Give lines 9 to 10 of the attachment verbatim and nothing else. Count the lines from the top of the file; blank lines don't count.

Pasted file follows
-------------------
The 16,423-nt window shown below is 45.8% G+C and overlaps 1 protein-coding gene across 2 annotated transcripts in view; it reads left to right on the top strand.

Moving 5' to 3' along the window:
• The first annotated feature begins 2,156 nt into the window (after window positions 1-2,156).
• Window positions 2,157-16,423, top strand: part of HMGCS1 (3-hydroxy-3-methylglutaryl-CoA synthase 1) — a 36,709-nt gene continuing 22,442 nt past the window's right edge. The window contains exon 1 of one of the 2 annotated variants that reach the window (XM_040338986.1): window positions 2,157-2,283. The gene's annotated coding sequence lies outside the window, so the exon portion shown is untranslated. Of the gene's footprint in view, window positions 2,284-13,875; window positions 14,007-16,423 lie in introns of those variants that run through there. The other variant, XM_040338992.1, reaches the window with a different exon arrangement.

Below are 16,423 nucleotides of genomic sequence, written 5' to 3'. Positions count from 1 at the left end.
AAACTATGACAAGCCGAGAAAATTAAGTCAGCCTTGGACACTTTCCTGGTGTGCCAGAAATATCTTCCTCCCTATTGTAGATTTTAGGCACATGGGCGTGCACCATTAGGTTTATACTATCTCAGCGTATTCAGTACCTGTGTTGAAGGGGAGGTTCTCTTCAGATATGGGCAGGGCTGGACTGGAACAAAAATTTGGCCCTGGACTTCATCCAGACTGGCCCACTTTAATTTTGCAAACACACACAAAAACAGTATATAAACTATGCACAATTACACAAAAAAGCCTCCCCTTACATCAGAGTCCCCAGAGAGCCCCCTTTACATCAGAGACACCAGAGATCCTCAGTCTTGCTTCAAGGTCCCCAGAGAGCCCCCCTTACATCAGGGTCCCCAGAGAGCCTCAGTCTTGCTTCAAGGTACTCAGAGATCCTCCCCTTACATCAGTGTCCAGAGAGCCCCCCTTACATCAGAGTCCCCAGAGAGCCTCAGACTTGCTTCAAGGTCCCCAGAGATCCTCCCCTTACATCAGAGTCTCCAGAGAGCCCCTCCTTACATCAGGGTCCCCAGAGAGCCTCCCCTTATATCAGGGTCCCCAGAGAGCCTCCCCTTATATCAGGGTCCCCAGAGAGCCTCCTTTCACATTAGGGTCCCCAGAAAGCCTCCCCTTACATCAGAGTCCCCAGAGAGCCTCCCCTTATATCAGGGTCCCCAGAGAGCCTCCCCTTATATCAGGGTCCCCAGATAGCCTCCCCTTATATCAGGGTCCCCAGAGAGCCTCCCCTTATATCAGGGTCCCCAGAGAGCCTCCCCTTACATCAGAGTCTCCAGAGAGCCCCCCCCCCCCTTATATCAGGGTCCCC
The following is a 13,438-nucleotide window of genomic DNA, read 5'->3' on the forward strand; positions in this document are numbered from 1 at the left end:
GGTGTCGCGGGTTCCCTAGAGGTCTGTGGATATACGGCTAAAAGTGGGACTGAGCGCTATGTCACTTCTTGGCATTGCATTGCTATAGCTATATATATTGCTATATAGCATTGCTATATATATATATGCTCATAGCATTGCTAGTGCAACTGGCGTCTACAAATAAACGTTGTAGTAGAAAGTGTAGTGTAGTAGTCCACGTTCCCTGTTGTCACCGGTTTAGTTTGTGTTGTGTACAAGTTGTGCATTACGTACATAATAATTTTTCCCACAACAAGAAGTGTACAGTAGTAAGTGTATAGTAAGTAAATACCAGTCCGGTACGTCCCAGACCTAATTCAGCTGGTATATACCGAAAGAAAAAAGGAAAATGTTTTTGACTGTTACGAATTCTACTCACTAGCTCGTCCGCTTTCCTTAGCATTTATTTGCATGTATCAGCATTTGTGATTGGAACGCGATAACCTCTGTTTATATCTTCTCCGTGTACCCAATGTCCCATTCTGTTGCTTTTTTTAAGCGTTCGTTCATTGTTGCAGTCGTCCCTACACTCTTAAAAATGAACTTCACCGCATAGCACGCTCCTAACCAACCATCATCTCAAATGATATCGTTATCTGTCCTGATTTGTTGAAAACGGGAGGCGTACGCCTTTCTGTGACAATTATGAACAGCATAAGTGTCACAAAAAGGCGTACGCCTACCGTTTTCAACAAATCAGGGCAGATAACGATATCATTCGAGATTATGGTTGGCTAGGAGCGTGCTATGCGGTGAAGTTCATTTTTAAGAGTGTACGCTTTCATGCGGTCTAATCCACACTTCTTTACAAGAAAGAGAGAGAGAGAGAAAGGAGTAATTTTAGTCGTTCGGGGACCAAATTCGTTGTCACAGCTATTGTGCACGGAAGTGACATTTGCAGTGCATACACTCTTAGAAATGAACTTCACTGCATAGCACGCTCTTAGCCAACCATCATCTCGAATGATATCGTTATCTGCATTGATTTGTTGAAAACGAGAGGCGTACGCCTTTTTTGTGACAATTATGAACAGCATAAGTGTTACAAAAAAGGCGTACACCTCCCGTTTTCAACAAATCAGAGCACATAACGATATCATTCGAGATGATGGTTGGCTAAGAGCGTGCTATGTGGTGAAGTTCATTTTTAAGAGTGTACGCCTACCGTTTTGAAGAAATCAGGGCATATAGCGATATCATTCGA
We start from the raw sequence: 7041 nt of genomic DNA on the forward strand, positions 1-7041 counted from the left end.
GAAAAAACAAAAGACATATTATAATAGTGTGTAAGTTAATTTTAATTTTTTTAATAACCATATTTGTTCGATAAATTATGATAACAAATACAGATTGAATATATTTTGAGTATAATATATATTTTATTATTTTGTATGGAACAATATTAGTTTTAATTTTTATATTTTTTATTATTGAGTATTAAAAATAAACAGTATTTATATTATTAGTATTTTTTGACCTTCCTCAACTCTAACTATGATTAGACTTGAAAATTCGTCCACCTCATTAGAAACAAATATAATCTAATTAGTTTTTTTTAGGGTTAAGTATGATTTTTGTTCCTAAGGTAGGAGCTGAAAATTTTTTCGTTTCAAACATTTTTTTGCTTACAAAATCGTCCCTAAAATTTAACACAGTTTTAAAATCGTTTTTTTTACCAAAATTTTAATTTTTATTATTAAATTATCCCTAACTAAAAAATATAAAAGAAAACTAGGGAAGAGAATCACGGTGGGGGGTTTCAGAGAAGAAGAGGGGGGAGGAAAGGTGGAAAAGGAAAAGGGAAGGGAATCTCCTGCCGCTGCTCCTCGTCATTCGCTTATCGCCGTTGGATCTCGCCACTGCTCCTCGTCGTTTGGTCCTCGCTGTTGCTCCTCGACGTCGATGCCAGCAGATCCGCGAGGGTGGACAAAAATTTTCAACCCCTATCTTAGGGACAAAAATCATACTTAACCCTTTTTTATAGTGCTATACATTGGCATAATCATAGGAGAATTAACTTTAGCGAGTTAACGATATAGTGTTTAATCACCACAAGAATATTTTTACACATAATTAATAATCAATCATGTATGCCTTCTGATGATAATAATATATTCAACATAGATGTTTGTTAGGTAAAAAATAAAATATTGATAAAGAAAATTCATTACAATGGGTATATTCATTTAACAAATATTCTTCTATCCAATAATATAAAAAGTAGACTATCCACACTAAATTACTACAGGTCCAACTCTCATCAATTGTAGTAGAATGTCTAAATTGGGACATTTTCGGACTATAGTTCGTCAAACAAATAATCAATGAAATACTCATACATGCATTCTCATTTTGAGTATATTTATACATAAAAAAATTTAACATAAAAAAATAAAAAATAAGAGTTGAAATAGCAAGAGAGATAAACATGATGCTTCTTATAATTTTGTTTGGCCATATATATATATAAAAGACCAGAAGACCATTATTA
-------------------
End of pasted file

We start from the raw sequence: 7041 nt of genomic DNA on the forward strand, positions 1-7041 counted from the left end.
GAAAAAACAAAAGACATATTATAATAGTGTGTAAGTTAATTTTAATTTTTTTAATAACCATATTTGTTCGATAAATTATGATAACAAATACAGATTGAATATATTTTGAGTATAATATATATTTTATTATTTTGTATGGAACAATATTAGTTTTAATTTTTATATTTTTTATTATTGAGTATTAAAAATAAACAGTATTTATATTATTAGTATTTTTTGACCTTCCTCAACTCTAACTATGATTAGACTTGAAAATTCGTCCACCTCATTAGAAACAAATATAATCTAATTAGTTTTTTTTAGGGTTAAGTATGATTTTTGTTCCTAAGGTAGGAGCTGAAAATTTTTTCGTTTCAAACATTTTTTTGCTTACAAAATCGTCCCTAAAATTTAACACAGTTTTAAAATCGTTTTTTTTACCAAAATTTTAATTTTTATTATTAAATTATCCCTAACTAAAAAATATAAAAGAAAACTAGGGAAGAGAATCACGGTGGGGGGTTTCAGAGAAGAAGAGGGGGGAGGAAAGGTGGAAAAGGAAAAGGGAAGGGAATCTCCTGCCGCTGCTCCTCGTCATTCGCTTATCGCCGTTGGATCTCGCCACTGCTCCTCGTCGTTTGGTCCTCGCTGTTGCTCCTCGACGTCGATGCCAGCAGATCCGCGAGGGTGGACAAAAATTTTCAACCCCTATCTTAGGGACAAAAATCATACTTAACCCTTTTTTATAGTGCTATACATTGGCATAATCATAGGAGAATTAACTTTAGCGAGTTAACGATATAGTGTTTAATCACCACAAGAATATTTTTACACATAATTAATAATCAATCATGTATGCCTTCTGATGATAATAATATATTCAACATAGATGTTTGTTAGGTAAAAAATAAAATATTGATAAAGAAAATTCATTACAATGGGTATATTCATTTAACAAATATTCTTCTATCCAATAATATAAAAAGTAGACTATCCACACTAAATTACTACAGGTCCAACTCTCATCAATTGTAGTAGAATGTCTAAATTGGGACATTTTCGGACTATAGTTCGTCAAACAAATAATCAATGAAATACTCATACATGCATTCTCATTTTGAGTATATTTATACATAAAAAAATTTAACATAAAAAAATAAAAAATAAGAGTTGAAATAGCAAGAGAGATAAACATGATGCTTCTTATAATTTTGTTTGGCCATATATATATATAAAAGACCAGAAGACCATTATTA